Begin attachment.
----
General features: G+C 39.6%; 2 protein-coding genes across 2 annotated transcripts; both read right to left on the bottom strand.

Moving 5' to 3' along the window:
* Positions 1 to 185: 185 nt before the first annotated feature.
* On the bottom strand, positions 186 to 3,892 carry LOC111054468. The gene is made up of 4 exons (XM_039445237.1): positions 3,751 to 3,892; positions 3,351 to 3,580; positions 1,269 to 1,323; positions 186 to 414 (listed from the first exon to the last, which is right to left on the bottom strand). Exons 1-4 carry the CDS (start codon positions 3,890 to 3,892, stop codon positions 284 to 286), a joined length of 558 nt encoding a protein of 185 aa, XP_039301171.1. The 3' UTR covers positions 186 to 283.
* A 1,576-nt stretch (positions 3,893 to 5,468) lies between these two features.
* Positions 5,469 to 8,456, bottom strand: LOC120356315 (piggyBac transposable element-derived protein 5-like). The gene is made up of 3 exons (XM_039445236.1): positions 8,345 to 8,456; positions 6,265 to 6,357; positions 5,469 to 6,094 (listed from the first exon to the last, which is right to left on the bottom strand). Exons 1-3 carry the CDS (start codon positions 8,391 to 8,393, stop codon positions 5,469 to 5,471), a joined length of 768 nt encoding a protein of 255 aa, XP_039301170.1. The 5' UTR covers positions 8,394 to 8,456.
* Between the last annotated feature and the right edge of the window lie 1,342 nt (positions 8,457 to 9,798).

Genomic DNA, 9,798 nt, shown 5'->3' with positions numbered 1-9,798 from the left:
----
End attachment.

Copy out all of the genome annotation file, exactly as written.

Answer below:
General features: G+C 39.6%; 2 protein-coding genes across 2 annotated transcripts; both read right to left on the bottom strand.

Moving 5' to 3' along the window:
* Positions 1 to 185: 185 nt before the first annotated feature.
* On the bottom strand, positions 186 to 3,892 carry LOC111054468. The gene is made up of 4 exons (XM_039445237.1): positions 3,751 to 3,892; positions 3,351 to 3,580; positions 1,269 to 1,323; positions 186 to 414 (listed from the first exon to the last, which is right to left on the bottom strand). Exons 1-4 carry the CDS (start codon positions 3,890 to 3,892, stop codon positions 284 to 286), a joined length of 558 nt encoding a protein of 185 aa, XP_039301171.1. The 3' UTR covers positions 186 to 283.
* A 1,576-nt stretch (positions 3,893 to 5,468) lies between these two features.
* Positions 5,469 to 8,456, bottom strand: LOC120356315 (piggyBac transposable element-derived protein 5-like). The gene is made up of 3 exons (XM_039445236.1): positions 8,345 to 8,456; positions 6,265 to 6,357; positions 5,469 to 6,094 (listed from the first exon to the last, which is right to left on the bottom strand). Exons 1-3 carry the CDS (start codon positions 8,391 to 8,393, stop codon positions 5,469 to 5,471), a joined length of 768 nt encoding a protein of 255 aa, XP_039301170.1. The 5' UTR covers positions 8,394 to 8,456.
* Between the last annotated feature and the right edge of the window lie 1,342 nt (positions 8,457 to 9,798).

Genomic DNA, 9,798 nt, shown 5'->3' with positions numbered 1-9,798 from the left: